For a long time now, I’ve been bemused by Facebook friends who post results of quizzes or lifestyle questionnaires telling them what colour, fruit, historical figure, or fictional character they resemble. Why would they allow a random company to access photographs and other personal material they have placed on the site? Although not hugely tech savvy, I’ve taken basic steps to protect my privacy online. Following Mark Zuckerberg’s example, I put tape over my laptop camera and only remove it for Skype conversations. I use a VPN and incognito mode frequently while surfing the web, although the VPN slows download speeds considerably. I allow smartphone apps only the basic permissions required to retain functionality. I have resisted the Aadhaar linkages the government’s trying to ram down our throats.
Yet, revelations about the misuse of private data last week left me shaken, and feeling personally vulnerable. The political consulting firm Cambridge Analytica, on the basis of a survey taken by just 270,000 Facebook members, harvested detailed personal information about of a mind-boggling 50 million Facebook members. The data breach showed that being careful about one’s own privacy, a difficult enough job, is far from enough. Just as passive smoking can make one ill, and breakouts of infectious diseases can happen thanks to a few misguided parents refusing to vaccinate their children, one’s personal information can be leaked thanks to the bad habits of friends on a social network.
Mark Zuckerberg, in a note that was some way short of the contrition one expected, informed us that the manner in which the leak occurred had been plugged a while back. He also claimed Cambridge Analytica has breached Facebook’s trust. Yet, since Facebook has taken no action beyond banning the organisation from the site despite knowing about the data breach for over two years, one presumes it has no real power over the manner in which its partners handle information.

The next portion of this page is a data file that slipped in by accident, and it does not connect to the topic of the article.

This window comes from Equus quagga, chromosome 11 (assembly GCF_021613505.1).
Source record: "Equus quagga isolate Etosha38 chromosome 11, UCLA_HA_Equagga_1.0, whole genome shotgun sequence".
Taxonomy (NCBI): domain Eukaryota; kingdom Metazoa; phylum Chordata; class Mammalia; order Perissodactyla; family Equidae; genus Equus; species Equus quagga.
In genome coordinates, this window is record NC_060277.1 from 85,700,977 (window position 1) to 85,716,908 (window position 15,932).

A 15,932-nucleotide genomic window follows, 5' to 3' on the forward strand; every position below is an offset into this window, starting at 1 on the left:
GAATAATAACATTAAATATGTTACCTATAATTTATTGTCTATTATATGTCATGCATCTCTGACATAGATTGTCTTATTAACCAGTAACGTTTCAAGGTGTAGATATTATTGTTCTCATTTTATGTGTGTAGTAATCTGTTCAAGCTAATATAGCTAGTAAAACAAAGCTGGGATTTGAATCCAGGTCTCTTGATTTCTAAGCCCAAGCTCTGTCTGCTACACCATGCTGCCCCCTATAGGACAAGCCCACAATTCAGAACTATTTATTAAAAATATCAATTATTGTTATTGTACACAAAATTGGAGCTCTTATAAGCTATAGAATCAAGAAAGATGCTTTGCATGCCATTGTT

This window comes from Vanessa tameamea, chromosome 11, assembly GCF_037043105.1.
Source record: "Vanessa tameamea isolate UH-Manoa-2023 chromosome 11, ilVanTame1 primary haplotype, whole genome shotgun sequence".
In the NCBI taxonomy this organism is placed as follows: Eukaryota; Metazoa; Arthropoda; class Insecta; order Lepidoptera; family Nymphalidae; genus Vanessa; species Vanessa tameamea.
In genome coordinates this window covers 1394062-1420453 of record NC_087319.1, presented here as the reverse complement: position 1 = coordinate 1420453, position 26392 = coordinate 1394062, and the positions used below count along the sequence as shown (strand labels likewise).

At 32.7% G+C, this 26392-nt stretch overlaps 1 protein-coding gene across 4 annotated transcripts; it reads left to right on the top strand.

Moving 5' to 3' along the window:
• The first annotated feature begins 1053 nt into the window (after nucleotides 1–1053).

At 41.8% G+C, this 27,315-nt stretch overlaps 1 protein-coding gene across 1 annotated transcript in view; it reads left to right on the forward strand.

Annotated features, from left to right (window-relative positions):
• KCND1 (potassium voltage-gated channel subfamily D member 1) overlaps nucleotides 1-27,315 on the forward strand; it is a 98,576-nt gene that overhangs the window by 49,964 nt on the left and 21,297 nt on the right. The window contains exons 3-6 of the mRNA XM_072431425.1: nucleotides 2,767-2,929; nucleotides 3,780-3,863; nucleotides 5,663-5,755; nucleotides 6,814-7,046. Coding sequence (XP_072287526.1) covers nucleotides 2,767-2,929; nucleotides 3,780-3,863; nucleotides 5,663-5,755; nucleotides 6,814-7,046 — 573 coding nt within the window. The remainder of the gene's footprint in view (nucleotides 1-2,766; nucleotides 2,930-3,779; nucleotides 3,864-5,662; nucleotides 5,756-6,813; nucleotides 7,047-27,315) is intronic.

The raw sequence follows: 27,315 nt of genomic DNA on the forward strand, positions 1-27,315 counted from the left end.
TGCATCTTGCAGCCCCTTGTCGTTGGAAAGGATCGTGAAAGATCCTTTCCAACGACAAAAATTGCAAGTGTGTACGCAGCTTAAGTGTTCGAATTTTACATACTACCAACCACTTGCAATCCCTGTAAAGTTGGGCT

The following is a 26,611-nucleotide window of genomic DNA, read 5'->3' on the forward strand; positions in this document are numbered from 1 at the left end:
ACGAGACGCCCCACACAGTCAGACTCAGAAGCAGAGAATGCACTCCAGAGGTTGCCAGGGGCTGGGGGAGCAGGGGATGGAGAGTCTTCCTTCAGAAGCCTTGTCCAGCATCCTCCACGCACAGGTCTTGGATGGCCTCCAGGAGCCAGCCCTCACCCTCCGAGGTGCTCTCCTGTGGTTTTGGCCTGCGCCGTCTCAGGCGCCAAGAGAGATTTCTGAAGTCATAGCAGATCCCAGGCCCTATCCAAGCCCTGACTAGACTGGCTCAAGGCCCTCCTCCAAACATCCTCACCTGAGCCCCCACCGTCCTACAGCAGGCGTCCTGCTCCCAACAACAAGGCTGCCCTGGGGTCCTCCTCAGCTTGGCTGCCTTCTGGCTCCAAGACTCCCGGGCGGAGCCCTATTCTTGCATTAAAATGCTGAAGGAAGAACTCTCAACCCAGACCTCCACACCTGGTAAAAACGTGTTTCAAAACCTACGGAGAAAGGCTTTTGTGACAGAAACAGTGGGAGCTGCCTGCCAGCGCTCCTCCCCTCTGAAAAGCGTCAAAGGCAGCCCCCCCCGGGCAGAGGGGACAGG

The Facebook controversy led to a comical cascade of gaffes in India. First, Ravi Shankar Prasad threatened Facebook with legal action if there was evidence data leaks from the network influenced elections in India. Soon after, the French hacker who goes under the name Elliot Alderson revealed that the Narendra Modi app sent data without consent to a third party outside India. Riled by the media’s silence on the issue, Rahul Gandhi tweeted about it, only for Elliot Alderson to reveal flaws in the Congress party’s own Android app, which was sending unencrypted user data to its servers in Singapore.
These revelations highlight two themes to which I have returned repeatedly in past columns. First, nationalist responses to issues like the Facebook leak are counterproductive. Whether it is the health sector, the consumer goods industry, or the Information Technology space, multinationals and foreign companies, for all their ruthlessness and lack of ethics, function within a sturdier regulatory framework than do Indian firms. The Facebook episode is outrageous, and the company deserves to pay a heavy price for its negligence. But it ought to be followed up in our minds with a question about how Indian apps on our smartphones are operating, in the absence of a national privacy law.